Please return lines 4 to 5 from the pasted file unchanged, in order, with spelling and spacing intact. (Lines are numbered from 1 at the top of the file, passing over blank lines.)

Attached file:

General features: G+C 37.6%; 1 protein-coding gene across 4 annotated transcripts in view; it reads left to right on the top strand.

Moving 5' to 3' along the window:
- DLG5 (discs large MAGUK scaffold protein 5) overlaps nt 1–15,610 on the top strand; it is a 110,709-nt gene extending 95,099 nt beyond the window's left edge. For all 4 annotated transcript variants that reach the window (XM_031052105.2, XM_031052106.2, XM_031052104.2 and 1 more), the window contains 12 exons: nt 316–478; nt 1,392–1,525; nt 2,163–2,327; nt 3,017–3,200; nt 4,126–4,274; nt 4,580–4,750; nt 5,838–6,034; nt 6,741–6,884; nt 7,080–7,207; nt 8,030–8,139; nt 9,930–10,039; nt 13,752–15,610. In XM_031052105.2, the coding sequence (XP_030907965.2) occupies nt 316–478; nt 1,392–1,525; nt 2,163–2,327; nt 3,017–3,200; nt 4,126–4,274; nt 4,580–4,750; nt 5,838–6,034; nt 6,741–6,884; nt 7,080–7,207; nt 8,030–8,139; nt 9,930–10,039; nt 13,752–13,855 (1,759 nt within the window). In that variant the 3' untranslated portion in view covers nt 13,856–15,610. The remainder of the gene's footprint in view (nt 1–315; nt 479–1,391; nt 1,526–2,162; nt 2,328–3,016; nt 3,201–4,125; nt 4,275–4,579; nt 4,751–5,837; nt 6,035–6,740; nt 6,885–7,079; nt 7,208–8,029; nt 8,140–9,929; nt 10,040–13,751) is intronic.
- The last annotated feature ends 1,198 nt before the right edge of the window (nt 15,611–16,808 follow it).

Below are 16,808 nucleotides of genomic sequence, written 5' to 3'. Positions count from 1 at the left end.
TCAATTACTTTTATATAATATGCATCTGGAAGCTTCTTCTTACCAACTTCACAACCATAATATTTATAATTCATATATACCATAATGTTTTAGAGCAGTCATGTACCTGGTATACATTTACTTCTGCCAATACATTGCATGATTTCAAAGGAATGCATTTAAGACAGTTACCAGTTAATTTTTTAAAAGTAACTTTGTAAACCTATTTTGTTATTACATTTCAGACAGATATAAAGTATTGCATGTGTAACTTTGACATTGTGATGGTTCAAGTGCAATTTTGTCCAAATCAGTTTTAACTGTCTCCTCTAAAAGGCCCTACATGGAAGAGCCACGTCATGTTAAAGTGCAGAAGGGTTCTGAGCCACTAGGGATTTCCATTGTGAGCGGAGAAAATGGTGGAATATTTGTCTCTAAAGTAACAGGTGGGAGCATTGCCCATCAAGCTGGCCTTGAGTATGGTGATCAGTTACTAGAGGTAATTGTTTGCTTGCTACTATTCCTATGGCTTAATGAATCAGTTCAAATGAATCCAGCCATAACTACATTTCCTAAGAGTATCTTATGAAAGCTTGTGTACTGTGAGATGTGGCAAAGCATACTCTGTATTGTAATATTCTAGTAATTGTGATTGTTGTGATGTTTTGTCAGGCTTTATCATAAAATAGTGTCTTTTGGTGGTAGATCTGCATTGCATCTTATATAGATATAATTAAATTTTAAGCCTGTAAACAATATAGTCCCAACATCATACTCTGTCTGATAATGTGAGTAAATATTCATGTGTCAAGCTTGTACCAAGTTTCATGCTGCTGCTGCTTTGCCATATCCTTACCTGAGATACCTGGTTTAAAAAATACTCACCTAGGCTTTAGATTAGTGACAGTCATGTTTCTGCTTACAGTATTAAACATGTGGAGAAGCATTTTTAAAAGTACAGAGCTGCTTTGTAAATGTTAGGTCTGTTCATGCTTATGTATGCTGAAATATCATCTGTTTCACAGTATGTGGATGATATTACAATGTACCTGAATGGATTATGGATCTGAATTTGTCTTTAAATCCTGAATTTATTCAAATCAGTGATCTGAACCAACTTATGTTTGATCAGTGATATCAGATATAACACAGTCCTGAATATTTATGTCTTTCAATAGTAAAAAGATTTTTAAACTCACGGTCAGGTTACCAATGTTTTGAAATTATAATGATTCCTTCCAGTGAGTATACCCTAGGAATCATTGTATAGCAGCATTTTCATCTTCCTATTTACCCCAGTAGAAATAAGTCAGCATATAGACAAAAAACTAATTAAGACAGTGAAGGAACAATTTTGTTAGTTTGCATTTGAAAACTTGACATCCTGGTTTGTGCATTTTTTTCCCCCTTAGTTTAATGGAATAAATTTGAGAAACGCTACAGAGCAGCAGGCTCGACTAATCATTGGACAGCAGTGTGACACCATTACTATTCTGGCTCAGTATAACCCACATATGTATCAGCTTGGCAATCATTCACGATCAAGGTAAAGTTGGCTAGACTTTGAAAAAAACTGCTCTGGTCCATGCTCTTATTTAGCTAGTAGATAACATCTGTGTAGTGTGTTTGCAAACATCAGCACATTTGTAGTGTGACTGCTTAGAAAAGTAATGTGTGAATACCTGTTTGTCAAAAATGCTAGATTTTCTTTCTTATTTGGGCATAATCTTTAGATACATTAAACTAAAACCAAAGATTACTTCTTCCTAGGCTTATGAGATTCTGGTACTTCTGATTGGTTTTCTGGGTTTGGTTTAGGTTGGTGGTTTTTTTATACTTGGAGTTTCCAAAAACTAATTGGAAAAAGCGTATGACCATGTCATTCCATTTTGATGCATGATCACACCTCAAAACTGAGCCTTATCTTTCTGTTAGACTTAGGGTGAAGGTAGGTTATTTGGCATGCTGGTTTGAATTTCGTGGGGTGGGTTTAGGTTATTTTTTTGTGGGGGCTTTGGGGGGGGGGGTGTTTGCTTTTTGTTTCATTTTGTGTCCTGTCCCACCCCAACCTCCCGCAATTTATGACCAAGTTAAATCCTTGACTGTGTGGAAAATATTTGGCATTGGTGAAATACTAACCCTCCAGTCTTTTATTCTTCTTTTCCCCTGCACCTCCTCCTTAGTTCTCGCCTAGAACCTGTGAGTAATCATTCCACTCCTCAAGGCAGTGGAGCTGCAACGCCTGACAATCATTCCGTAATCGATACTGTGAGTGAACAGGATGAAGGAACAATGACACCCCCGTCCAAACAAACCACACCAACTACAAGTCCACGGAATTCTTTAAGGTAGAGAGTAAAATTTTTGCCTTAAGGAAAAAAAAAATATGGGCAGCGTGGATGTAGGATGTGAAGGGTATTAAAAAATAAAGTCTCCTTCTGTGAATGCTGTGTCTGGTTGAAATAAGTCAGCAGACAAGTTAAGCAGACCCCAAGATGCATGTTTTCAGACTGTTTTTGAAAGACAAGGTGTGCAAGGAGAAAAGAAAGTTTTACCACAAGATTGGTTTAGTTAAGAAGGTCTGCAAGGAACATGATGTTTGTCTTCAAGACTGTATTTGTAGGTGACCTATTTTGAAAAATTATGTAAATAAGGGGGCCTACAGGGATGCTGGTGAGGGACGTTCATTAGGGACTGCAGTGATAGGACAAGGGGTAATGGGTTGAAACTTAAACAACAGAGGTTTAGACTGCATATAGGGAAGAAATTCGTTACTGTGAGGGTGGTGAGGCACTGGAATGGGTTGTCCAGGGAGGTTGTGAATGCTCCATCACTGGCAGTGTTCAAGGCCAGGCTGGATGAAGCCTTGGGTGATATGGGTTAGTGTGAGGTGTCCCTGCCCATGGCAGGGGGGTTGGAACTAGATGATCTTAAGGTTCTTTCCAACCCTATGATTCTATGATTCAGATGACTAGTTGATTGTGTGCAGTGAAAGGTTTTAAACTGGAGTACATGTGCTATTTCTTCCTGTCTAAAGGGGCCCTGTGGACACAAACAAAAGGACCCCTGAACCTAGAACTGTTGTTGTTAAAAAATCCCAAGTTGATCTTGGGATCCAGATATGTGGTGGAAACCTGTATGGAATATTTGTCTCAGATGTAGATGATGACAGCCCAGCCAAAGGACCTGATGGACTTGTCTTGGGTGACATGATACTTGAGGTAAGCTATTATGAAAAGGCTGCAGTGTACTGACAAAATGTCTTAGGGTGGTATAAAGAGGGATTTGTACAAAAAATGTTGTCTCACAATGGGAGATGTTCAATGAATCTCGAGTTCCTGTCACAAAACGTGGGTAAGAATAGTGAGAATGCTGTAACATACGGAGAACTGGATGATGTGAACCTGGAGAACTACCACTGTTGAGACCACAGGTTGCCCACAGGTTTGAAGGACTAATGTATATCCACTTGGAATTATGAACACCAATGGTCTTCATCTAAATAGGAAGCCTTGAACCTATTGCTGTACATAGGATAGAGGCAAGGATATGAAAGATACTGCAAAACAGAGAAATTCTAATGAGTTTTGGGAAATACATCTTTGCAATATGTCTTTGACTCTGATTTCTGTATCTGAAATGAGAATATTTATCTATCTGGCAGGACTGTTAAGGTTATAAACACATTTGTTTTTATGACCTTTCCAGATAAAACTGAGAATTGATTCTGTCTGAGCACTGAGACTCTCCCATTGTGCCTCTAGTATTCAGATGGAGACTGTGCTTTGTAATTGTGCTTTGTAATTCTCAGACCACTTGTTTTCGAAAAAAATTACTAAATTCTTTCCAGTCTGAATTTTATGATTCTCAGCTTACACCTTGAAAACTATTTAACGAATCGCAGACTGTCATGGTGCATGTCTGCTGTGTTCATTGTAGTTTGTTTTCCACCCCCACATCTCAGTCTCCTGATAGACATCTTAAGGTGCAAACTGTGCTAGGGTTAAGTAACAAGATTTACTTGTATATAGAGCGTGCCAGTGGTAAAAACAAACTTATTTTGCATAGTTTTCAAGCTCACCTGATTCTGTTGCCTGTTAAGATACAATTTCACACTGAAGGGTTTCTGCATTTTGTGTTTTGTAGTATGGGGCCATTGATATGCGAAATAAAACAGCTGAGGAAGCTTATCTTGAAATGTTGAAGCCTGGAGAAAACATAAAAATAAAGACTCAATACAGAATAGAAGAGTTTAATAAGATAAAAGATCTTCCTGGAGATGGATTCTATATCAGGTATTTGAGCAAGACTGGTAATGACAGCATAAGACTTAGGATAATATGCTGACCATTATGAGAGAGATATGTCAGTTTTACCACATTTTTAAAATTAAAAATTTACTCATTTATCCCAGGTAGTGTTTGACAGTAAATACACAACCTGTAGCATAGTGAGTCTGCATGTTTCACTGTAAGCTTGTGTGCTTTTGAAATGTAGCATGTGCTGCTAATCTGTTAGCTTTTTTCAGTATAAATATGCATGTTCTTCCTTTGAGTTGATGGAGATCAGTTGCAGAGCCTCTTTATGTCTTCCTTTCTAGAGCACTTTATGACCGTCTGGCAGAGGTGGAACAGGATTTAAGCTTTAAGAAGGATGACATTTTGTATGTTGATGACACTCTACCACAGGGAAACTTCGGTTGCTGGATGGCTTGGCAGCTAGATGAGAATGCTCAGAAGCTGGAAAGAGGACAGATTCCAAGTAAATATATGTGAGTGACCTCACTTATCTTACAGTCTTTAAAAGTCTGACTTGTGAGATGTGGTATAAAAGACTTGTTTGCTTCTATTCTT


- The last annotated feature ends 1,198 nt before the right edge of the window (nt 15,611–16,808 follow it).

Below are 16,808 nucleotides of genomic sequence, written 5' to 3'. Positions count from 1 at the left end.